Regarding recent letters about the transit terminal from Paul Haney, Doug Midkiff, and others (The Mail, June 25):
A couple of years ago, during one of our community's endless and self-defeating rounds of bickering about something or other, I asked a business leader how we could change the culture of our political, cultural, and business leaders to focus on the positives instead of the negatives.
He responded with the story of the Maryland crabber. It seems that two tourists were walking along the shores of the Chesapeake Bay, when they came upon a crabber. The crabber was picking up crabs and throwing them into his open-topped basket.
The tourists said, "You'd better put a top on that basket, or else those crabs will crawl out." The crabber replied, "There's no need. You see, these crabs are so stupid, every time one of them starts to climb up towards the light, another one pulls him back down."
It's well past time that we find ways to work together to move our community forward. Those crabs wound up in a steam pot.
Bill Nojay, Pittsford (Nojay chairs the board of the Rochester-Genesee Regional Transportation Authority)
Use the aqueduct
Rochester already has an underground transportation terminal: the Broad Street canal aqueduct across the Genesee River and the former Rochester subway station. There even seems to be adjacent property available for office space, on the corner of Broad and Exchange.
An Aqueduct Station would have many advantages over the Mortimer site:
1) Hardly anyone would take a trip just to see a bus terminal, but many people would take a ride to tour the old subway station. (See the many websites dedicated to pictures folks have taken exploring down there.)
2) An Aqueduct Station would not only serve people from the east side of the city and link them to the skyway system, but it would also finally give skyway access to westsiders. This would get even more folks out of the rain and cold, Mr. Nojay!
3) An Aqueduct Station would be a destination in itself all week long. Folks could take the bus to work, to the Convention Center, to the hotels. Jurors would finally not have to fight for parking due to direct Aqueduct Station access to the Civic Center complex.
How about taking a bus direct to the War Memorial arena? The library borders the Aqueduct Station, and the station would not be a long walk from High Falls and Frontier Field. It would also provide a great link for taking the bus to the Corn Hill Festival in the summer. How much more of a central station could it be?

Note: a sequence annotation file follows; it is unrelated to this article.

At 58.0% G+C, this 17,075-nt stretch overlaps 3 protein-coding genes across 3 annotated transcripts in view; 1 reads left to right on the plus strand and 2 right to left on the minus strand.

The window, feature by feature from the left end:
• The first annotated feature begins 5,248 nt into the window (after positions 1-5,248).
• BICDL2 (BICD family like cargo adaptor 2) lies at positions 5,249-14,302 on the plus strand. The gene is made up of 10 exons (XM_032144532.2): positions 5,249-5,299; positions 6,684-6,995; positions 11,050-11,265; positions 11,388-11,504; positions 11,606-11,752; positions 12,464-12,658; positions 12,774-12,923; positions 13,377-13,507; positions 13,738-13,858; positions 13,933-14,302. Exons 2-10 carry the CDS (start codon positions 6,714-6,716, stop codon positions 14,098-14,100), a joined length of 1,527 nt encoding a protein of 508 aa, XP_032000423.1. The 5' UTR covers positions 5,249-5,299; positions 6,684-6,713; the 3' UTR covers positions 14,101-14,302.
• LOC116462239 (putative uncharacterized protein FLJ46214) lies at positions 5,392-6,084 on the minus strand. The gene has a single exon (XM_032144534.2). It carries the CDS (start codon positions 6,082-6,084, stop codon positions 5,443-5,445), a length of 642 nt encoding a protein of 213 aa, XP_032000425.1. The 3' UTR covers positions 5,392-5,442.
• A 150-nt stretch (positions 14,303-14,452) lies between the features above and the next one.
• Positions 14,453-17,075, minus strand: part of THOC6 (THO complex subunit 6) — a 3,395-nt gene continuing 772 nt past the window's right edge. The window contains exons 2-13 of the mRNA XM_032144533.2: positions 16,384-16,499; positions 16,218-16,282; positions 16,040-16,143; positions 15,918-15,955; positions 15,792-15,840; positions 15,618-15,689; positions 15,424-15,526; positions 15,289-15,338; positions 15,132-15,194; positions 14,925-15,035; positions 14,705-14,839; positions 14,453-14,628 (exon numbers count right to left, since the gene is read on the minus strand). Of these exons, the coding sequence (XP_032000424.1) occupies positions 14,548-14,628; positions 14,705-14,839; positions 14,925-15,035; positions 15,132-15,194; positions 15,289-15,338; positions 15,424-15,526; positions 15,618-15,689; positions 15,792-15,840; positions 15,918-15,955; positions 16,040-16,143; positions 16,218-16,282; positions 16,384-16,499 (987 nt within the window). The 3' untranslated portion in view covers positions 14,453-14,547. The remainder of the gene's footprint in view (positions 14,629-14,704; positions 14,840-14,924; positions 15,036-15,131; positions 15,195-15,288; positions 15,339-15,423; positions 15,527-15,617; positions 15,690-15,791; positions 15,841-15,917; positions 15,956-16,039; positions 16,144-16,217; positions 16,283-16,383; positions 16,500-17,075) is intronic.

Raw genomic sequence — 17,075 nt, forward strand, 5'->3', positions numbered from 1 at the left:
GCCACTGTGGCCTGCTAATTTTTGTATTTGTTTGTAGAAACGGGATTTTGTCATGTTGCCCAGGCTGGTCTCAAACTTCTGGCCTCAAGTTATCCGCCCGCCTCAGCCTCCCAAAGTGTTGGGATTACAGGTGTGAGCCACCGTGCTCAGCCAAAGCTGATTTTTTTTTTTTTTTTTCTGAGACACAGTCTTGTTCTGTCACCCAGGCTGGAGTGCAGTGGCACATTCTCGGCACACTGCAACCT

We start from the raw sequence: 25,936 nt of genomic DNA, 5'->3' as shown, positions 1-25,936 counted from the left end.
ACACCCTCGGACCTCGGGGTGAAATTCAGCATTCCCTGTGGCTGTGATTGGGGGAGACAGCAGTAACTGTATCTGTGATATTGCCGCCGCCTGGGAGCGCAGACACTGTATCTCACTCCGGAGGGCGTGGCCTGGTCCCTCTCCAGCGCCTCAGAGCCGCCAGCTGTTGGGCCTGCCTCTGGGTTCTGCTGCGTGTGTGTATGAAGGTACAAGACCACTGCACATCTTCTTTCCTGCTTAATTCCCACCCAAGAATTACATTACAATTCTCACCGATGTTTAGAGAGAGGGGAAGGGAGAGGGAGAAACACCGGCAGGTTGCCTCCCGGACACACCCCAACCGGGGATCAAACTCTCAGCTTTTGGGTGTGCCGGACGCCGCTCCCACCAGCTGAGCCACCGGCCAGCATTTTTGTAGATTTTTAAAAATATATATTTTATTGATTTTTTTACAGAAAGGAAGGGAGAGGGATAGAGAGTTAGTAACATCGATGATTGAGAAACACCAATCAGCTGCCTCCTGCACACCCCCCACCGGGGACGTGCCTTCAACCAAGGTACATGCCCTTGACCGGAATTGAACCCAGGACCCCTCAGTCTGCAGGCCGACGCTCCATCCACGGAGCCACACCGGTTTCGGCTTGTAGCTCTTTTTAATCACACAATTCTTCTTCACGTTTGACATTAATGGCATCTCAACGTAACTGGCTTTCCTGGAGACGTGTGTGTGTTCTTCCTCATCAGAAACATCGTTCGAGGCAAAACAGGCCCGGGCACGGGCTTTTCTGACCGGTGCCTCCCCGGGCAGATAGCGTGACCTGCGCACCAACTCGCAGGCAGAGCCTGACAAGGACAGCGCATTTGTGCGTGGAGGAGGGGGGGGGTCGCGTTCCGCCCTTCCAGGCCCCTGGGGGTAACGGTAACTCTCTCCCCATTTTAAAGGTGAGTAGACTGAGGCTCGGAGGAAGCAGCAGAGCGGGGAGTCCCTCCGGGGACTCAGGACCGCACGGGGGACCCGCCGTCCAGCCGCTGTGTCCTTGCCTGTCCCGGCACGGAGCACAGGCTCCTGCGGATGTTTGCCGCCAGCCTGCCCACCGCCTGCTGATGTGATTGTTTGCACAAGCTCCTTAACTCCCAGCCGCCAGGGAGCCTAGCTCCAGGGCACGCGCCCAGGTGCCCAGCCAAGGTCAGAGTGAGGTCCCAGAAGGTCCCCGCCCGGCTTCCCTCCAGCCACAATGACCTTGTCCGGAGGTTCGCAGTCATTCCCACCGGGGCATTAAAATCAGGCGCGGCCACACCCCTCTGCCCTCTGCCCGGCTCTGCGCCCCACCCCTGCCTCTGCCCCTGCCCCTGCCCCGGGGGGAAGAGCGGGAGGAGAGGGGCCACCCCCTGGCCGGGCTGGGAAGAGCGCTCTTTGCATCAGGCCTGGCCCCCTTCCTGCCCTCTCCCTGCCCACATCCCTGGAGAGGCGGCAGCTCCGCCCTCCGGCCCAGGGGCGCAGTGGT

Jim Buckheit, Gold Street, Rochester
Changing our culture
Thank you for the illuminating article by Jack Bradigan Spula on the project bringing Greece religious youth into city day camps, child-care centers, etc, to bridge divides and bring together people from different communities ("The Bridge at the Edge of Town," June 11).
The article made me think of something social policy professor Paul Stein of the U of R spoke of recently, about the importance of "relative deprivation" in our quality of life and our understanding of ourselves. He said, "Social inequality kills you not through allotment of resources but through mediation of that allotment."
Our experience of our relative social position builds us up if we are near the top, or brings us down if we are closer to the bottom, even slowly kills us. This is not to discount the fact and harm of absolute material poverty, only to add the social and emotional parts of deprivation in a wealthy land.
Stein also talked about changing what the "pie" is made of, from financial and other material resources, to social relationships ---that is, changing our culture.
Your article about suburban youths participating in city camps, etc., and enjoying this helping out, made me think of this kind of culture change. If we as a people can change our focus from material goods to relationships in the widest sense, and develop feelings of obligation for each other's well being, maybe we can eventually achieve a humane county, state, nation, and world.
Claire Olson, Benton Street, Rochester (Olson is a student in the Greater Rochester Collaborative Master of Social Work Program)